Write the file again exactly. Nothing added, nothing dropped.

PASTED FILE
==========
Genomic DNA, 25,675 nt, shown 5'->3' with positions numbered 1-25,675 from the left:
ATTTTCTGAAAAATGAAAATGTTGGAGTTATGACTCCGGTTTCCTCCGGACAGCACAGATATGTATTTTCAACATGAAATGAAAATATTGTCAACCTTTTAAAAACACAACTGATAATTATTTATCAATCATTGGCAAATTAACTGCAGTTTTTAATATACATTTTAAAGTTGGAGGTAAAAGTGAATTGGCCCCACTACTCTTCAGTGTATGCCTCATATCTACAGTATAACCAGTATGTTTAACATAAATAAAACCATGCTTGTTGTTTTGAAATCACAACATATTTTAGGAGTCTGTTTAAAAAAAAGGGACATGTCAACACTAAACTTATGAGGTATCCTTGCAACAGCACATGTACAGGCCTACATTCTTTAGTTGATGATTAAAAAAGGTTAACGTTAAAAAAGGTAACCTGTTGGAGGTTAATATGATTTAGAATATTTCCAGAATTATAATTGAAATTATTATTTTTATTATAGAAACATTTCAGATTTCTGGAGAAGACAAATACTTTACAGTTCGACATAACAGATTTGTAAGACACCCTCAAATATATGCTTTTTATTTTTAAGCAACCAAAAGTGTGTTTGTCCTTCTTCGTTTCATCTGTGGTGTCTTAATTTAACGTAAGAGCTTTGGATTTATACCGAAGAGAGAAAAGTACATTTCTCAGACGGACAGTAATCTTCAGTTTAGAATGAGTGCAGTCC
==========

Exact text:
Genomic DNA, 25,675 nt, shown 5'->3' with positions numbered 1-25,675 from the left:
ATTTTCTGAAAAATGAAAATGTTGGAGTTATGACTCCGGTTTCCTCCGGACAGCACAGATATGTATTTTCAACATGAAATGAAAATATTGTCAACCTTTTAAAAACACAACTGATAATTATTTATCAATCATTGGCAAATTAACTGCAGTTTTTAATATACATTTTAAAGTTGGAGGTAAAAGTGAATTGGCCCCACTACTCTTCAGTGTATGCCTCATATCTACAGTATAACCAGTATGTTTAACATAAATAAAACCATGCTTGTTGTTTTGAAATCACAACATATTTTAGGAGTCTGTTTAAAAAAAAGGGACATGTCAACACTAAACTTATGAGGTATCCTTGCAACAGCACATGTACAGGCCTACATTCTTTAGTTGATGATTAAAAAAGGTTAACGTTAAAAAAGGTAACCTGTTGGAGGTTAATATGATTTAGAATATTTCCAGAATTATAATTGAAATTATTATTTTTATTATAGAAACATTTCAGATTTCTGGAGAAGACAAATACTTTACAGTTCGACATAACAGATTTGTAAGACACCCTCAAATATATGCTTTTTATTTTTAAGCAACCAAAAGTGTGTTTGTCCTTCTTCGTTTCATCTGTGGTGTCTTAATTTAACGTAAGAGCTTTGGATTTATACCGAAGAGAGAAAAGTACATTTCTCAGACGGACAGTAATCTTCAGTTTAGAATGAGTGCAGTCC